Our favourite spooky songs for your Halloween playlist

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You’ve Monster Mashed.

You’ve Time Warped.

You’ve burned through most of the Nightmare Before Christmas soundtrack.

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Looking for a few deep cuts to add to the playlist? We’ve got you covered.

Bill Buchanan: Beware (1963)

“If you don’t believe in vampires . . . turn up the radio.”

Imagine Bela Lugosi as a mid-1960s pop star and you’re pretty close. It’s a Monster Mash-ish mashup that combines horror with a dash of Motown.

Bo Diddley: Who Do You Love? (1956)

You’ve heard it – but have you really listened?

He’s got a brand new house on the roadside, made from rattlesnake hide, not to mention the chimney made out of a human skull.

One of rock n’ roll’s most enduring and influential guitar players, Bo Diddley also managed to inject a bit of voodoo into what was ostensibly a love song.

Alice Cooper: Can’t Sleep, Clowns Will Eat Me (2001)

You could probably put all of Alice Cooper on the list. He’s recorded scarier songs (“The Ballad of Dwight Frye” is an unnerving tribute to the guy who played Renfield in the Universal Dracula movie.)

But Cooper was never quite so frightening and so funny as on this track. He even rhymes “booze” with “big ol’ floppy shoes.”

Nobody loves a clown at midnight, particularly if he brought his appetite.

Screamin’ Jay Hawkins: Whistling Past the Graveyard (1978)

Alice Cooper is often credited with bringing theatricality to rock n’ roll. This despite the fact that Screamin’ Jay Hawkins was leaping out of a coffin and holding conversations with a smoking skull when Cooper was in grade school.

Hawkins takes this gem of a Tom Waits song and – with the help of some beautiful horns – makes it his own.

He shouts, he snarls, and somehow he’s still as smooth as a vampire on a segway.

“Gonna tear off a rainbow and wear it for a tie. I never told the truth so how in the hell could I tell a lie?”

MGMT: Little Dark Age (2017)

“I grieve in stereo . . .”

A lovely thing about goths is that they never seem surprised to run into misfortune.

Less a story song than a synth-pop sojourn into overwhelming feelings of anxiety and trepidation. It’s not just that things are bad, but that bad things are inevitable.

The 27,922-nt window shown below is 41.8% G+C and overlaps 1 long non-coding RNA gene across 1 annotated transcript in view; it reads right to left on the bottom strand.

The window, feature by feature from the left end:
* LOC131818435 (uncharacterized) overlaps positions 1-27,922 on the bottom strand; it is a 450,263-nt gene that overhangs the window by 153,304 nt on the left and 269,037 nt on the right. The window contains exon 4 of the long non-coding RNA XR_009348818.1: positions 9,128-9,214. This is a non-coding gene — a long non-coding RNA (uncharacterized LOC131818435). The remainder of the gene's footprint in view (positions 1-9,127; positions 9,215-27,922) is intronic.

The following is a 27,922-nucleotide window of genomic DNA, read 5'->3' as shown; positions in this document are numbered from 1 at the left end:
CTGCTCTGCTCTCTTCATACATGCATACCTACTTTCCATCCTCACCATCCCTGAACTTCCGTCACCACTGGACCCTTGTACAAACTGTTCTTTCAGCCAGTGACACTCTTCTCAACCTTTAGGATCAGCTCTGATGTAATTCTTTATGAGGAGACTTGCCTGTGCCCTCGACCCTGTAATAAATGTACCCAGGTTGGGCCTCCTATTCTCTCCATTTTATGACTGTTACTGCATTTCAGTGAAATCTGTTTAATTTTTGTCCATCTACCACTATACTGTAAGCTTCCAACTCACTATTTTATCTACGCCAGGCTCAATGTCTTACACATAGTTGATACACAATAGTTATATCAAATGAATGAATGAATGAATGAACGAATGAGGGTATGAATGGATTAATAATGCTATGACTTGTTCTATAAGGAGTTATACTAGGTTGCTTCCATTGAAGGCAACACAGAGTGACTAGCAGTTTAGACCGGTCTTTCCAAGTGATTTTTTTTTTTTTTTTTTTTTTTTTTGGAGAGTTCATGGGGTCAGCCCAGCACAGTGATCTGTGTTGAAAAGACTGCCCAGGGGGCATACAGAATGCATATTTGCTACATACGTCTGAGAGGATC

However, there is a note of hope amid the post-apocalyptic imagery. The dark age is a little one.

Deadbolt: Tell Me Where He Lies (2005)

Warning: profane lyrics

These guys don’t sing. They don’t try to, either.

Instead, they marry surf rock riffs with spoken word stories of murder, curses, and revenge.

This particular story concerns a crime lord trying to find a certain unmarked grave before midnight. If crime boss and his goons fail, well, there could be consequences.

Imelda May: Hellfire Club (2014)

It’s rockabilly, it’s folk, and it’s a campfire story all rolled into one.

In this tune, May tells the story of a poker game with high stakes and a devilish gambler.

“He stayed and played one hell of a game.”

The Ghost of Smoky Joe (1939)

There wasn’t much Cab Calloway couldn’t do.

Besides being an amazing singer, musician, dancer and bandleader, he was a sensational lyricist.

He rhymes “off in” with “coffin” and he talks about a date on his estate in Hades.

It’s a rare Halloween song that’ll make you do the Charleston.

“You can tell me I’m not wanted but the joint will still be haunted.”

The Hand of Doom: They Who’ll Creep at Night (1979)

So heavy, so forgotten.

If you go to the Wikipedia page for “Hand of Doom” you’ll find a Black Sabbath song, a Black Sabbath tribute band, and a Dungeons & Dragons adventure but not a single trace of this wonderfully gothic metal band.

They only released one album with a terrible title (Poisonoise). But that album included this incredible song. It’s got a heavy riff, a solid guitar solo and the nerve to ask the most relevant question: “Have you seen them, creeping in the night?”

Kate Bush: Hammer Horror (1978)

She’s so much more than running hills and making deals.

It sounds like a tribute to Peter Cushing, Christopher Lee, and the movie studio that had the moxie to reinvent Dracula, Frankestein and the Wolf Man. But if you go over the lyrics, it seems to be the story of an actor who got the role of a lifetime because the original star was killed.

It’s a horror many of us can relate to: impostor syndrome.

“They’ve got stars for the gallant hearts/ I’m the replacement for your part.”

Ghost: Call Me Little Sunshine (2022)

A heavy metal band that’s equal parts occult and Abba.

This tune could be mistaken for a love song until you realize just who’s calling.

“You can always reach me. . . . All you gotta do is call me. . . Mephistopholes.”

The Pierces: Secret (2007)

It sounds like a record you’d find in a forbidden attic.

Beautiful voices sing of a secret and an unforgivable betrayal. There may be a scarier song but I’ve never heard it.

“Two can keep a secret if one of them is dead.”


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